Zábalo residents hunt, fish, and gather throughout their territory, and they maintain nasipa (horticultural fields) next to their homes and in more distant locations along the Aguarico River. Visiting and sharing networks are especially strong within family units and village clusters, although they also span the entire community. Sharing includes both food and durable goods. Wage labour performed to purchase goods spans different economic activities. The primary form of wage labour is tourism, which includes driving canoes, building and cleaning tourist houses, cooking, and serving as guides. Other forms of wage labour include working on scientific projects, selling coffee and cacao, and building fiberglass canoes.


Much of the ethnographic information in this article comes from Felipe Borman Quenama, a trilingual Cofán leader and puifama atesu'cho (knower of both sides) who moves between Zábalo and urbanised spaces in his roles as a skilled hunter and fisherman, former municipality president (Parroquia Cuyabeno), graduate student, and collaborator with non-Cofán people. His experience is combined with Michael Esbach and Flora Lu's long-term research with the Cofán and other Indigenous peoples in the Ecuadorian Amazon. For this article, Esbach spent approximately 16 months over four years in Zábalo, where he participated in hunting and fishing expeditions, community meetings, mingas (communal work gatherings), and everyday life. With Cofán colleagues, he took GPS measurements of various features of Cofán territory, including boundaries, houses, and streams; these data were incorporated in GIS and made into maps (see [Figure 1]). He also conducted semi-structured interviews related to conservation and resource use (n=32), in addition to formal and informal interviews with Zábalo's leadership, elected officials (e.g., president, vice-president), and elders in order to better understand agreements with the government, resource management rules, and more. An intentional sampling strategy was used in order to ascertain a diversity of expertise related to the topics of interest. Interviews were conducted in Spanish or A'ingae (with the support of a Cofán translator).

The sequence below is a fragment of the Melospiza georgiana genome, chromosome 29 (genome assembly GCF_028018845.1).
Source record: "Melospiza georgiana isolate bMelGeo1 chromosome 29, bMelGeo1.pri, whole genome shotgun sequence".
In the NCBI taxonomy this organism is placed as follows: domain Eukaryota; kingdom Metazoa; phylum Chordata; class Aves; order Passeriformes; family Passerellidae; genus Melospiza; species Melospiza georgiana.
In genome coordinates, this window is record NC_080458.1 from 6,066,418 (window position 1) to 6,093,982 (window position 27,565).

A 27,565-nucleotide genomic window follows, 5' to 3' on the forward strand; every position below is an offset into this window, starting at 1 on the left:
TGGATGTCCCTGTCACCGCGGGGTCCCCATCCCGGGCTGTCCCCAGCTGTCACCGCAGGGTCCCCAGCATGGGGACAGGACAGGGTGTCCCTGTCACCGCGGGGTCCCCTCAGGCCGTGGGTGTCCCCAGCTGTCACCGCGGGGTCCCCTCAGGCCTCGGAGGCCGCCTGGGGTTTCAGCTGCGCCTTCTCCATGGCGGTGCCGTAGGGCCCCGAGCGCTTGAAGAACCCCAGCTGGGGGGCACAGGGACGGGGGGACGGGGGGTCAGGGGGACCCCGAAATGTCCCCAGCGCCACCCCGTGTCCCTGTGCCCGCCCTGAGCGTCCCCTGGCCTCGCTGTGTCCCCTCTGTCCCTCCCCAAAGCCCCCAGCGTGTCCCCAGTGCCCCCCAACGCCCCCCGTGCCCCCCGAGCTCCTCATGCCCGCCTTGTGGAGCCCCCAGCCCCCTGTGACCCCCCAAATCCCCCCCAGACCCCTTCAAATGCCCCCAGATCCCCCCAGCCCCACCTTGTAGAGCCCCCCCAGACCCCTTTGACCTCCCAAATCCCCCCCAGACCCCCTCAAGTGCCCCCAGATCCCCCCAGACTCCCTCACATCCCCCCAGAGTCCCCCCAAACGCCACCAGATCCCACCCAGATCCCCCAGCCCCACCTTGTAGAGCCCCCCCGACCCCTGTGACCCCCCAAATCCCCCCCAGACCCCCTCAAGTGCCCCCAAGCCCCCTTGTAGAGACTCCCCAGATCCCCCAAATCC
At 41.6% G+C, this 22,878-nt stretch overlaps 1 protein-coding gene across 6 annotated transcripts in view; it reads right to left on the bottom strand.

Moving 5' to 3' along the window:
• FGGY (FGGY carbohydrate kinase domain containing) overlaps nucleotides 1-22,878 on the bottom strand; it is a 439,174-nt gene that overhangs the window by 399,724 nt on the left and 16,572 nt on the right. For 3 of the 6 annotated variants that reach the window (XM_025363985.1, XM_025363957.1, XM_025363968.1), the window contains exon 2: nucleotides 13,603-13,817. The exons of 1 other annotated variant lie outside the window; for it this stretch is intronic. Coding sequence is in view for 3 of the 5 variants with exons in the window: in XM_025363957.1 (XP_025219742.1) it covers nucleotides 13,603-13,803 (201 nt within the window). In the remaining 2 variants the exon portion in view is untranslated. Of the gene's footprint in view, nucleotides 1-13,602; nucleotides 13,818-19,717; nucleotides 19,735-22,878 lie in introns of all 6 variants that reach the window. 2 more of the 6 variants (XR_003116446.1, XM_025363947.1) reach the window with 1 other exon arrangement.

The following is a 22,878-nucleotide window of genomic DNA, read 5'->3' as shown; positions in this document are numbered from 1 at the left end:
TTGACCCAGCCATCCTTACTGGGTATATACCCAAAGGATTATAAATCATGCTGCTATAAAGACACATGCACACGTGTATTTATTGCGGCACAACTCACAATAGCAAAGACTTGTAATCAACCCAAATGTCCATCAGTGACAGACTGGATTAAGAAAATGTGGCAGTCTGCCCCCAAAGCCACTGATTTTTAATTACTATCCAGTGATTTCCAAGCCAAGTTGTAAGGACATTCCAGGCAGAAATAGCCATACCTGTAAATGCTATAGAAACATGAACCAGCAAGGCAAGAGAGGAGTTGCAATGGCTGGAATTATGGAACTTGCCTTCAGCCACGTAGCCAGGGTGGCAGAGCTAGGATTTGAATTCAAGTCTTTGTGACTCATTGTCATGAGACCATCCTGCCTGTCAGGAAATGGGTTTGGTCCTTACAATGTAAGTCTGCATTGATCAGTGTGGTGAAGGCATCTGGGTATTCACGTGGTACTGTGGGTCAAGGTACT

Figure 1: Map of se'pi'cho spatial restrictions and examples of species-specific rules in the Cofán territory of Zábalo

Click here to view

   Results and Discussion Top

We argue that collective efforts to tsampima coiraye among the Cofán of Zábalo exemplify a form of caretaking that is distinct from and complementary to Western conservation, and provides important insights into understanding the context and meanings through which community governance fosters stewardship. We describe its emergence within a specific historical, cultural, and political context. In doing so, we assert that the Cofán were motivated to maintain an opatssi lifestyle characterised by abundant sources of food, medicine, and clean air and water. In their desire to tsampima coiraye, the Cofán modify their conceptualisations, practices, negotiations with outsiders, and participation with outside initiatives and institutions, recognising that while obligations for enacting care endure, ways of doing so are dynamic.


Historical accounts describe the Cofán as hunters and fishers whose survival was tightly linked to the health of the forests and rivers in an ancestral territory of over three million hectares (Robinson 1979; Borman 1996). From their territory's abundant resources, the Cofán population thrived, growing to an estimated 20,000 people by the year 1600 (Friede 1952). Like many Native Amazonian nations, the Cofán practiced a semi-nomadic settlement pattern across their territory: as desired resources within an area diminished or became increasingly difficult to access, they would simply move and allow the environment time to recuperate. They also accumulated extensive ecological knowledge related to their territory through incremental learning based on detailed observations over time (Turner and Berkes 2006). As such, researchers characterise the Cofán as forest specialists, with intricate ethnobotanical knowledge and the utilisation of nearly 300 plant species (Pinkley 1973; Cerón 1995) and a large pharmacy of medicinal plants (Robinson 1979). Overall, rich ecological knowledge informed practices that allowed the Cofán to thrive in and care for their Amazonian environment for generations.

Such expertise and practices contributed to achieving a preferred style of existence expressed by the word opatssi (Cepek 2012). This lifestyle is dependent upon a healthy, intact forest characterised by abundant sources of food, medicine, and clean air and water. Cofán people seek to maintain the highest amount of peaceful and calm opatssi conviviality. Such activities support a state of plenty and stability, particularly in terms of food. Opatssi values and practices produce reciprocity among community members who express goodwill and generosity, thereby furthering an opatssi existence for themselves and their community (Cepek 2012).